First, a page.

Kidnapping intergroup young: an alternative strategy to maintain group size in the group-living pied babbler (Turdoides bicolor)

Amanda R. Ridley, Martha J. Nelson-Flower, Elizabeth M. Wiley, David J. Humphries, Hanna Kokko

Research output: Contribution to journalArticlepeer-review

4 Citations (Scopus)


Both inter- and intragroup interactions can be important influences on behaviour, yet to date most research focuses on intragroup interactions. Here, we describe a hitherto relatively unknown behaviour that results from intergroup interaction in the cooperative breeding pied babbler: kidnapping. Kidnapping can result in the permanent removal of young from their natal group. Since raising young requires energetic investment and abductees are usually unrelated to their kidnappers, there appears no apparent evolutionary advantage to kidnapping. However, kidnapping may be beneficial in species where group size is a critically limiting factor (e.g. for reproductive success or territory defence). We found kidnapping was a highly predictable event in pied babblers: primarily groups that fail to raise their own young kidnap the young of others, and we show this to be the theoretical expectation in a model that predicts kidnapping to be facultative, only occurring in those cases where an additional group member has sufficient positive impact on group survival to compensate for the increase in reproductive competition. In babblers, groups that failed to raise young were also more likely to accept extragroup adults (hereafter rovers). Groups that fail to breed may either (i) kidnap intergroup young or (ii) accept rovers as an alternative strategy to maintain or increase group size. This article is part of the theme issue 'Intergroup conflict across taxa'.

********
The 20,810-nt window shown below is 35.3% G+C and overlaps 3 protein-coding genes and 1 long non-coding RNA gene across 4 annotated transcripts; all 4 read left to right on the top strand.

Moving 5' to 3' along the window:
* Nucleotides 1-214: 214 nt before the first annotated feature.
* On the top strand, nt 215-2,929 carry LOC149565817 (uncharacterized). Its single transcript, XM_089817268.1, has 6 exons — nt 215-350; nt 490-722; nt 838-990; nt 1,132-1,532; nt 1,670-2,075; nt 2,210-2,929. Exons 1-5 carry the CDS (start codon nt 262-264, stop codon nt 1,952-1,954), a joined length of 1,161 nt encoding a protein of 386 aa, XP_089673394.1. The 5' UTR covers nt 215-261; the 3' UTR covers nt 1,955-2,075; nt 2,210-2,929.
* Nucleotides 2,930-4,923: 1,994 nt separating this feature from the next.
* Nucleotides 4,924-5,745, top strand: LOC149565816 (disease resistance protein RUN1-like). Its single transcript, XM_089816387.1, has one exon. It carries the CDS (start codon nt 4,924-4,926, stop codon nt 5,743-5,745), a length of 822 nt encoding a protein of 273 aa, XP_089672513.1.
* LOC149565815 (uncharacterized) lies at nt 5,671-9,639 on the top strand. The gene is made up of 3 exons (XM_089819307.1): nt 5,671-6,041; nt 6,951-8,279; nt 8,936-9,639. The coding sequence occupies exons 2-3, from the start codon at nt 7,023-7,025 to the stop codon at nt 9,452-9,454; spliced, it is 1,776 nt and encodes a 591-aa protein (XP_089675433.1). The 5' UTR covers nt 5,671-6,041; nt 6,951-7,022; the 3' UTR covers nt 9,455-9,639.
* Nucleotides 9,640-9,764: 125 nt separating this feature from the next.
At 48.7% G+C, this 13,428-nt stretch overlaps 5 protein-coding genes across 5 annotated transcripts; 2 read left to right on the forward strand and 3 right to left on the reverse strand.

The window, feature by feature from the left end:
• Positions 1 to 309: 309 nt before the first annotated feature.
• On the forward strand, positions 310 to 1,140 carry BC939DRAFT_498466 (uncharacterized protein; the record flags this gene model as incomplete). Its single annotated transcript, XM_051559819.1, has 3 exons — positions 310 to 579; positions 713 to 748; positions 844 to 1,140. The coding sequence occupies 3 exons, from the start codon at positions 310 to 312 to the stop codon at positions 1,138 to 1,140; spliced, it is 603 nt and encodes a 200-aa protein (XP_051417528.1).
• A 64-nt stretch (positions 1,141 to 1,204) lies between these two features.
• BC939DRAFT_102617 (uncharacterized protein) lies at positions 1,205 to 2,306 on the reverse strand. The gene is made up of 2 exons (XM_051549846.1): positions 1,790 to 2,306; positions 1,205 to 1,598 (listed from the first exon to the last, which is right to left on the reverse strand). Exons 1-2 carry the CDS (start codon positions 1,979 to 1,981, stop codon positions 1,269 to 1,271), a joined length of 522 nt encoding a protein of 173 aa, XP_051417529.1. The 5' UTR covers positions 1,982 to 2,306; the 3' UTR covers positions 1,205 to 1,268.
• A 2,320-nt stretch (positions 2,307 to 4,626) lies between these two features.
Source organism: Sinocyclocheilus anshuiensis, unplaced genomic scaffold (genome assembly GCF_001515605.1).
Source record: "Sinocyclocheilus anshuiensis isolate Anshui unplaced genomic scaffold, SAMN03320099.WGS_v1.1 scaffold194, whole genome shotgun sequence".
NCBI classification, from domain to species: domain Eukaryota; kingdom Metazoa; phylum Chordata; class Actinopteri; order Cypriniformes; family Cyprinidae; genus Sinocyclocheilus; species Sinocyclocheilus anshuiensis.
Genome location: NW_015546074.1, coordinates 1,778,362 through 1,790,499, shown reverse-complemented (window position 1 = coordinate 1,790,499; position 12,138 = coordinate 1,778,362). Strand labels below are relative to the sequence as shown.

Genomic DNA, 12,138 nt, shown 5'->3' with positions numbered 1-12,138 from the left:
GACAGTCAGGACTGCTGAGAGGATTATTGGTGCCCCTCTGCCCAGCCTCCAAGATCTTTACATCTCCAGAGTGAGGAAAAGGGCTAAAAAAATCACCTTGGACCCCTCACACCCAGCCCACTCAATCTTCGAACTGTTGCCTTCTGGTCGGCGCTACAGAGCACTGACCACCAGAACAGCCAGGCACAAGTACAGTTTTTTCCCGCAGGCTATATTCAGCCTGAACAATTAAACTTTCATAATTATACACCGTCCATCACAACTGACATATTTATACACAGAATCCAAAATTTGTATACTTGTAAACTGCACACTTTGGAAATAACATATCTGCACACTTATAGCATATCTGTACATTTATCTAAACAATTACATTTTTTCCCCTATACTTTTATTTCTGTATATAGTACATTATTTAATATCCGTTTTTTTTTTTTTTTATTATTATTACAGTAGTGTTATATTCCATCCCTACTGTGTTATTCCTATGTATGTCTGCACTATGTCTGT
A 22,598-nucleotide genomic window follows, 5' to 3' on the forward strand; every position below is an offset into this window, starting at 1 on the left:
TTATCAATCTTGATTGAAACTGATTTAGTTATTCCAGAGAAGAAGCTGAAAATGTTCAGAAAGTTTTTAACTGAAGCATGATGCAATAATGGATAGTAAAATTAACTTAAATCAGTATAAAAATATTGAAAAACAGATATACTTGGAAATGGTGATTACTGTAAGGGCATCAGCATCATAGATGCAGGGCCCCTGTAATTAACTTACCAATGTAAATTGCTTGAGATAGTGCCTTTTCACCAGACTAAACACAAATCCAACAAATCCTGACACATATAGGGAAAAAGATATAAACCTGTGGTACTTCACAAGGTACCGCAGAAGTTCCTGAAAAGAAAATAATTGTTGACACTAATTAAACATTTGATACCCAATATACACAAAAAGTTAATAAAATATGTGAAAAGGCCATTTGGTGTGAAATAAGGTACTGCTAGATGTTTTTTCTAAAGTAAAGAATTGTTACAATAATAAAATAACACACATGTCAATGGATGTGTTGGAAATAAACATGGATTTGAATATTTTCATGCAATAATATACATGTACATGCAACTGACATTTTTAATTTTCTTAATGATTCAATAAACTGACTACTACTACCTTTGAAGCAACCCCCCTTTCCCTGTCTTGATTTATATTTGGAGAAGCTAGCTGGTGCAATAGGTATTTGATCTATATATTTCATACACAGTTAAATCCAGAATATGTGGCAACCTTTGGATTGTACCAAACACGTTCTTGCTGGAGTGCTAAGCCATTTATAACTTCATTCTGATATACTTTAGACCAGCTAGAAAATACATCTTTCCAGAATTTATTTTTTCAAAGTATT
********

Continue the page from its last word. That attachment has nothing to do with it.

Original languageEnglish
Article number20210153
Number of pages11
JournalPhilosophical transactions of the Royal Society of London. Series B, Biological sciences
Issue number1851
Publication statusPublished - 23 May 2022


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